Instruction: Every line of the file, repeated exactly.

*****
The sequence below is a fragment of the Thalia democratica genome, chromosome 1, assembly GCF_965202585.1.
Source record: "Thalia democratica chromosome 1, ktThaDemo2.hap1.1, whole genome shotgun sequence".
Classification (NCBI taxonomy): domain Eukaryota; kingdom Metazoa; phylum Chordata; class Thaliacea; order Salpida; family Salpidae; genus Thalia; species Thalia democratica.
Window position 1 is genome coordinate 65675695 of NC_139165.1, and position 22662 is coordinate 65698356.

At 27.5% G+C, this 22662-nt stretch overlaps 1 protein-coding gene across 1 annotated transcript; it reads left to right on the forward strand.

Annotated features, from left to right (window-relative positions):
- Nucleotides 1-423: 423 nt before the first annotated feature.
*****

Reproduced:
The sequence below is a fragment of the Thalia democratica genome, chromosome 1, assembly GCF_965202585.1.
Source record: "Thalia democratica chromosome 1, ktThaDemo2.hap1.1, whole genome shotgun sequence".
Classification (NCBI taxonomy): domain Eukaryota; kingdom Metazoa; phylum Chordata; class Thaliacea; order Salpida; family Salpidae; genus Thalia; species Thalia democratica.
Window position 1 is genome coordinate 65675695 of NC_139165.1, and position 22662 is coordinate 65698356.

At 27.5% G+C, this 22662-nt stretch overlaps 1 protein-coding gene across 1 annotated transcript; it reads left to right on the forward strand.

Annotated features, from left to right (window-relative positions):
- Nucleotides 1-423: 423 nt before the first annotated feature.